How To Fact-Check Alice Munro

by Matthew J.X. Malady

People are always saying things on the Internet all the time. But they are such teases. We like details. So we have to ask.

No disrespect to the Nobel committee but one time I had to call Alice Munro about a fact checking issue and she answered on the first try.

— Lila Byock (@LByock) October 10, 2013

Lila! So what happened here?
From 2006 to 2010, I was a fact checker at The New Yorker. Famously, no section of the magazine is spared the scrutiny of the checker. Poetry, Shouts & Murmurs, cartoons: We do it all. Nobody likes to check the fiction, though. It can be tricky, wading through all those columns of prose with your red Uni-ball, in search of the one or two stray facts that might need attention. And then, on those scarce occasions when you have to call a writer about something, it’s always, “You’re calling why? It’s fiction, dummy.”

So I didn’t have much competition when I volunteered to check an Alice Munro story in June of 2006. I was a baby checker then, just a few months into the job, still dazzled by the glint of Tilley’s monocle. Of the many New Yorker contributors I admired, I was perhaps most in awe of Munro. The thought of actually working on one of her stories, playing some legitimate-if-microscopic role in transmitting Munro’s sentences from her brain into Caslon font… well, I was excited. All the more so when I stumbled onto a factual error in the very first graf.

The story is about a simple Ontario woman — a classic Munrovian protagonist — whose husband has been convicted of a grisly crime. The opening sentences describe the complicated journey the woman makes to visit her husband where he’s locked up:

Doree had to take three buses — one to Kincardine, where she waited for one to London, where she waited again, for the city bus out to the facility. She started the trip on a Sunday at nine in the morning. Because of the waiting times between buses, it took her until about two in the afternoon to travel the hundred-odd miles.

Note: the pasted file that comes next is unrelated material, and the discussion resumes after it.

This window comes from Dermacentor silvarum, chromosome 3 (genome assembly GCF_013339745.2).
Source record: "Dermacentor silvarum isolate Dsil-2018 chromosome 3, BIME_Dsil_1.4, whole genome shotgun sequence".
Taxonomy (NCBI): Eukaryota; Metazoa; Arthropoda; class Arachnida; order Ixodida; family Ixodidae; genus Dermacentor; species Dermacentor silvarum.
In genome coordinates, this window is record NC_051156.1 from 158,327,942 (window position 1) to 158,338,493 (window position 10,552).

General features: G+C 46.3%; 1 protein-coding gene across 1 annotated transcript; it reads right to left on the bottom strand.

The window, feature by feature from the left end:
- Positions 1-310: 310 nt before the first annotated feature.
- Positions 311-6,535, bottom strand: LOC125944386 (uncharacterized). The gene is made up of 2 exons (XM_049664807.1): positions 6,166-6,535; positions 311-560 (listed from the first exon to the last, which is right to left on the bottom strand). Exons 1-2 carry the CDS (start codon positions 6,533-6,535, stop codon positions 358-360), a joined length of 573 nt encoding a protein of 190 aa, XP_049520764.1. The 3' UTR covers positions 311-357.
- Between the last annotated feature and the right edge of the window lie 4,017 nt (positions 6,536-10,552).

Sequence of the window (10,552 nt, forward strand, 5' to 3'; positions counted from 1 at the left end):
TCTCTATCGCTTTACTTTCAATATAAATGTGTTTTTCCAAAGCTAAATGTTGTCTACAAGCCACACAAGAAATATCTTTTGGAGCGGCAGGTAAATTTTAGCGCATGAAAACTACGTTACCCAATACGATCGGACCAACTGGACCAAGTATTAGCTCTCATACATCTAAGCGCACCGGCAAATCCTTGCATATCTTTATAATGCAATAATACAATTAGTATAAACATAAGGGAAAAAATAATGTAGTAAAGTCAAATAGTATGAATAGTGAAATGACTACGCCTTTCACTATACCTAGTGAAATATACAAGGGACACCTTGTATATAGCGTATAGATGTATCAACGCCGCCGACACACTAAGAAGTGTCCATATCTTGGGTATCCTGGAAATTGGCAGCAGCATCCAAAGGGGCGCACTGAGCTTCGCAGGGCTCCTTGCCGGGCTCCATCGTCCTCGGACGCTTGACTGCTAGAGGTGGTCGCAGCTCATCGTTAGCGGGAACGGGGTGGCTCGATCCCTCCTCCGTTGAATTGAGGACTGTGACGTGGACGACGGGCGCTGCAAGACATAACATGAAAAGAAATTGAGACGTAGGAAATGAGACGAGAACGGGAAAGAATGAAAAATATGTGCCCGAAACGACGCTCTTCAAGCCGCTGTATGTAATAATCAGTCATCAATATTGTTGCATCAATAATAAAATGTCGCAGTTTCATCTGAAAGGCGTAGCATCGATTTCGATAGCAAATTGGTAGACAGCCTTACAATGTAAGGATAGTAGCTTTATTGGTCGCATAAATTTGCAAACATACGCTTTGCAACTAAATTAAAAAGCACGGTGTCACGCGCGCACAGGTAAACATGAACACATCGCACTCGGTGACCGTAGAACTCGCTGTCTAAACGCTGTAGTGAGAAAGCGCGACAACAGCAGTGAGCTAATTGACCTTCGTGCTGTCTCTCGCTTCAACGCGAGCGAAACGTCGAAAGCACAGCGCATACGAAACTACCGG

Except the draft I read didn’t say “hundred-odd.” Alice Munro, demigoddess, had understated the distance of the trip, as I quickly discerned from Google Maps. (I think she’d called it 80 miles, but I’d hate for anyone to fact check me on that.) On tenterhooks, I read through the rest of the story, failed to find any other errors, and walked down the hall to the office of Deborah Treisman, the fiction editor.

I expected Deborah to thank me curtly and send me on my way. Somehow, though, I left the office with Alice Munro’s home number and instructions to negotiate new wording with the author.

In retrospect, I think Deborah guessed what a thrill it would be for me to speak with Her Majesty. But she also thought Munro would get a kick out of the call.

I was nervous! In my nearly five years at the magazine I would go on to be yelled at, wept to, and cajoled by a whole spectrum of living legends. But the three-minute conversation I had with Munro that day remains among the highlights of my tenure. The line rang, and a male voice answered. I said, “Um, is Alice home?” (!!!). There was a pause, then footsteps, and then, finally, that affable, Canadian “Helloo?”

Deborah was right: She was amused and delighted, and apologized for the error. With a laugh, she said something like, “I suppose it’s been a while since I’ve traveled that route.” My memory flatters me by suggesting that I proposed the fudgey and quaint-sounding phrase “hundred-odd,” which she cheerfully accepted, but no doubt it was the other way around. In any event, we settled on an agreeable fix, exchanged thank yous, and that was sort of that.

What struck you most about Munro during and after your interactions with her?

A few years before I got to The New Yorker I’d done an MFA in fiction, and my classmates and I used to pore over the collected works of Alice Munro the way apprentice rabbis must study the Torah. After grad school I spent seven months on a writing fellowship, trying and failing to write a single satisfying short story. Every morning I would get up in the wintry dark and read a Munro story before starting in on my own work. People always say of their literary heroes, “So-and-so is the reason I became a writer.” In some fundamental way, Alice Munro is the reason I quit writing fiction. Toward the end of that fellowship I realized I would never be able to do what she did, so what was the point? I went and took a fact-checking gig instead.

All that is to say, Munro occupied a not-insignificant chunk of my headspace before I spoke to her. So I guess the thing that struck me most was just how unremarkable the whole interaction was. She was a little old lady from the provinces, passing the afternoon at home with her husband. She didn’t say anything exceptional, and my voice didn’t crack; we were just two normal people, doing our jobs. In a funny way, she’s the perfect embodiment of her own stories, in which the extraordinary is often disguised as mundane.

Lesson learned (if any)?

The distance from Kincardine, Ontario to London is just shy of a hundred miles.

Just one more thing.

The thing that keeps nagging at me is: Why not kilometers?

Matthew J.X. Malady is a writer and editor in New York City.